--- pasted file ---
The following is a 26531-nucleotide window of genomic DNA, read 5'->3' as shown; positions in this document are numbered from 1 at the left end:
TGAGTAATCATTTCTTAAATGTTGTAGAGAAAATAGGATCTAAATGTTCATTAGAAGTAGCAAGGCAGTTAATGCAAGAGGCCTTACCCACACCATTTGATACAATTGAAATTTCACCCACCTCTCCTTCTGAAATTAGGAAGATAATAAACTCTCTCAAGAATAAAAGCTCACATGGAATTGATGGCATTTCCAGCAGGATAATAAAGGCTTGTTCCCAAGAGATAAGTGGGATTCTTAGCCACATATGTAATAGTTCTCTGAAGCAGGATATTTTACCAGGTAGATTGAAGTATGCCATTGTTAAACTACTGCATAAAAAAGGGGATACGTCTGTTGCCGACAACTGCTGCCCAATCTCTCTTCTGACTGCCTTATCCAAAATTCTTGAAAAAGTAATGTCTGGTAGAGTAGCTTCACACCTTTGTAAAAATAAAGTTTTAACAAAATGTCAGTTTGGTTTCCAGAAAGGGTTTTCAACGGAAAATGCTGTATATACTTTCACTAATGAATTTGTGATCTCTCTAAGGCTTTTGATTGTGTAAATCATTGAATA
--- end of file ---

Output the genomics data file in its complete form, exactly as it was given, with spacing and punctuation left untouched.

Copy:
The following is a 26531-nucleotide window of genomic DNA, read 5'->3' as shown; positions in this document are numbered from 1 at the left end:
TGAGTAATCATTTCTTAAATGTTGTAGAGAAAATAGGATCTAAATGTTCATTAGAAGTAGCAAGGCAGTTAATGCAAGAGGCCTTACCCACACCATTTGATACAATTGAAATTTCACCCACCTCTCCTTCTGAAATTAGGAAGATAATAAACTCTCTCAAGAATAAAAGCTCACATGGAATTGATGGCATTTCCAGCAGGATAATAAAGGCTTGTTCCCAAGAGATAAGTGGGATTCTTAGCCACATATGTAATAGTTCTCTGAAGCAGGATATTTTACCAGGTAGATTGAAGTATGCCATTGTTAAACTACTGCATAAAAAAGGGGATACGTCTGTTGCCGACAACTGCTGCCCAATCTCTCTTCTGACTGCCTTATCCAAAATTCTTGAAAAAGTAATGTCTGGTAGAGTAGCTTCACACCTTTGTAAAAATAAAGTTTTAACAAAATGTCAGTTTGGTTTCCAGAAAGGGTTTTCAACGGAAAATGCTGTATATACTTTCACTAATGAATTTGTGATCTCTCTAAGGCTTTTGATTGTGTAAATCATTGAATA